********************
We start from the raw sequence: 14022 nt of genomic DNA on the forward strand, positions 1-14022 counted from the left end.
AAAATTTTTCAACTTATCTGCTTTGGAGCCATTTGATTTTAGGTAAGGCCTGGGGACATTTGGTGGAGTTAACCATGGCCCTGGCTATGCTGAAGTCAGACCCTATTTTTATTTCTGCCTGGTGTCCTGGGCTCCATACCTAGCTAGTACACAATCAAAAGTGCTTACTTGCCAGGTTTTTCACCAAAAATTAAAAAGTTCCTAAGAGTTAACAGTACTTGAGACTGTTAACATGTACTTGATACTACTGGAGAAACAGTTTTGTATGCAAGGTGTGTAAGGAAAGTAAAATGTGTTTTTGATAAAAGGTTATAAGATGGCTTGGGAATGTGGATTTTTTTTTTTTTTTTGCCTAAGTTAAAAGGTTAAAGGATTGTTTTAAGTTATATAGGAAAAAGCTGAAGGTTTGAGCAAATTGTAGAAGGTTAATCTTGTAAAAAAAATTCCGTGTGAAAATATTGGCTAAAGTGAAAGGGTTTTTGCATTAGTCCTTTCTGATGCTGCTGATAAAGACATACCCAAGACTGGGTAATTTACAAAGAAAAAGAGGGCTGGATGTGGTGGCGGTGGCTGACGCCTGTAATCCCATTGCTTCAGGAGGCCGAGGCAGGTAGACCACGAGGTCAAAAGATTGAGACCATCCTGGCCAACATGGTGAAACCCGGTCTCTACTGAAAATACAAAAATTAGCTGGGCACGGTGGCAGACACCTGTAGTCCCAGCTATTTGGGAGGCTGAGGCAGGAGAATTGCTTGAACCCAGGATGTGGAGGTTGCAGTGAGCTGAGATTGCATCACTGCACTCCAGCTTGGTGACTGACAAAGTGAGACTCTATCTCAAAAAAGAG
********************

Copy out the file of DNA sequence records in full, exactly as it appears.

We start from the raw sequence: 14022 nt of genomic DNA on the forward strand, positions 1-14022 counted from the left end.
AAAATTTTTCAACTTATCTGCTTTGGAGCCATTTGATTTTAGGTAAGGCCTGGGGACATTTGGTGGAGTTAACCATGGCCCTGGCTATGCTGAAGTCAGACCCTATTTTTATTTCTGCCTGGTGTCCTGGGCTCCATACCTAGCTAGTACACAATCAAAAGTGCTTACTTGCCAGGTTTTTCACCAAAAATTAAAAAGTTCCTAAGAGTTAACAGTACTTGAGACTGTTAACATGTACTTGATACTACTGGAGAAACAGTTTTGTATGCAAGGTGTGTAAGGAAAGTAAAATGTGTTTTTGATAAAAGGTTATAAGATGGCTTGGGAATGTGGATTTTTTTTTTTTTTTTGCCTAAGTTAAAAGGTTAAAGGATTGTTTTAAGTTATATAGGAAAAAGCTGAAGGTTTGAGCAAATTGTAGAAGGTTAATCTTGTAAAAAAAATTCCGTGTGAAAATATTGGCTAAAGTGAAAGGGTTTTTGCATTAGTCCTTTCTGATGCTGCTGATAAAGACATACCCAAGACTGGGTAATTTACAAAGAAAAAGAGGGCTGGATGTGGTGGCGGTGGCTGACGCCTGTAATCCCATTGCTTCAGGAGGCCGAGGCAGGTAGACCACGAGGTCAAAAGATTGAGACCATCCTGGCCAACATGGTGAAACCCGGTCTCTACTGAAAATACAAAAATTAGCTGGGCACGGTGGCAGACACCTGTAGTCCCAGCTATTTGGGAGGCTGAGGCAGGAGAATTGCTTGAACCCAGGATGTGGAGGTTGCAGTGAGCTGAGATTGCATCACTGCACTCCAGCTTGGTGACTGACAAAGTGAGACTCTATCTCAAAAAAGAG